Stretching is by design an opportunity to lengthen a muscle, utilizing its elasticity. To create movement a persons muscles are constantly contracting, while healthy, it is more important for a muscle to have full range of motion(ROM) while also maintaining stability throughout defined ROM. Most people create an attachment between stretching and flexibility, however, in this article I would like to present a different way of thinking when defining flexibility as well as create an updated precedent in definition and in practice to how we stretch for optimal muscle health.
A passive stretch is what people commonly think of when they think of “stretching”. A passive stretch is when the body is placed in a specific position designed to lengthen a muscle and then holding that position for a period of time. Typically a standard passive stretch for completion varies from 15 seconds to a minute; a passive stretch designed to target fascia however is held longer for a period of 90 seconds or more.
An active stretch is one that fulfills the same or close to the same ROM but by using the opposing muscles actively(through contraction) to create that stretch. For example a straight leg high kick would be similar to a standing hurdler stretch most people perform with a nearby bench when out for a run.
A passive stretch when positioned carefully can target a specific muscle or specific fibers within a muscle simply with a slight change in angle. An active stretch has less control during big movements but can have specific design just the same as an active stretch by combining the philosophy of both methods.
So which one is better? Well above I specifically mentioned the importance of the ability to maintain stability during any position you create. See the human body is designed in perfect tune and creation to protect itself. So if you attempt to go into a position, providing that anatomy doesn’t keep you from reaching that position, and your body stops you(“I cant stretch as far as the person next me”) it is likely because your body is not STABLE. During every contraction of a muscle a co-contraction is taking place on the opposing side. It’s called reciprocal inhibition. If i go to perform a bicep curl but my tricep has a tear in it or the joint is unstable OR I previous hurt that area during this movement and my body remembers, my body sends a message to the muscles to inhibit that movement because it knows it can hurt me. Some would look at a simple solution to “stretch” the tricep passively but how do we know were not creating more damage? An active stretch allows your body to tell you when its done AND it creates stability with the contraction of both agonist and antagonist muscles(stabilizers too).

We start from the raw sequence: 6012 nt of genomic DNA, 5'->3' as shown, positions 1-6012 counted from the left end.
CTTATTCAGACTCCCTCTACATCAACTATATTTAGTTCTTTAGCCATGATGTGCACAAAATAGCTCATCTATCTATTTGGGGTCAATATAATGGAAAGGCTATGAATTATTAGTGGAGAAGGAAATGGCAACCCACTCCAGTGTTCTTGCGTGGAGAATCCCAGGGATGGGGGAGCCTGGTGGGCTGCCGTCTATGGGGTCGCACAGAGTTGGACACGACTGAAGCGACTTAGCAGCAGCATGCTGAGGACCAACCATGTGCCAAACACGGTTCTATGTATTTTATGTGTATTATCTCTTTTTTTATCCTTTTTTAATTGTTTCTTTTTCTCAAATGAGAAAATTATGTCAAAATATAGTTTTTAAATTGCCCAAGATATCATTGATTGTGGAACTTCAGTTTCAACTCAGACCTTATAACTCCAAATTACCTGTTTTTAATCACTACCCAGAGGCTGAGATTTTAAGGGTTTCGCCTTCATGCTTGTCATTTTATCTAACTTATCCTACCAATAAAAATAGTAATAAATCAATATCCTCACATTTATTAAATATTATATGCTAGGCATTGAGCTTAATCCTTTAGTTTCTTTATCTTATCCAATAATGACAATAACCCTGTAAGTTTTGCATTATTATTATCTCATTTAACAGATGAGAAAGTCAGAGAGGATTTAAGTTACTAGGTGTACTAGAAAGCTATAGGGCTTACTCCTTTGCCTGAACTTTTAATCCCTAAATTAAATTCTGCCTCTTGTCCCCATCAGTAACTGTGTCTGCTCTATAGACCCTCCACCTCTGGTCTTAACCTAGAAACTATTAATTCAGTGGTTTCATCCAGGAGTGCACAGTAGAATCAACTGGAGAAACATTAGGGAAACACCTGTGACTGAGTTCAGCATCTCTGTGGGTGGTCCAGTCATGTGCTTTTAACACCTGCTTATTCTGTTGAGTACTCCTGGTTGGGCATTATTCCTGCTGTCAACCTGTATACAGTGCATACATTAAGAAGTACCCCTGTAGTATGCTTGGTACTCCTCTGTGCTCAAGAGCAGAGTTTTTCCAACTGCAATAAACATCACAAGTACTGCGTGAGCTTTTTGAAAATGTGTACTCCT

Flexibility. She can do the splits so she must be flexible. NO. Lets redefine this by taking what we’ve learned with how the body works in relationship with contraction. FLEX-ibility, FLEX-ability, the ability to flex. If optimal ROM exists with the ability to be stable through contraction then this is how we best define within it!
Create flexibility with the practices in tune with how the body is designed to function. This will be the best way to avoid injury while also reaching new heights in movement, stretching, strength, elasticity and FLEXibility.
So do you want to get more FLEXible?
Start with available and controlled contraction. You can choose to combine static stretching as well but the active stretch will truly define your chosen ROM or flexibility. It will also last longer and be duplicatable consistently!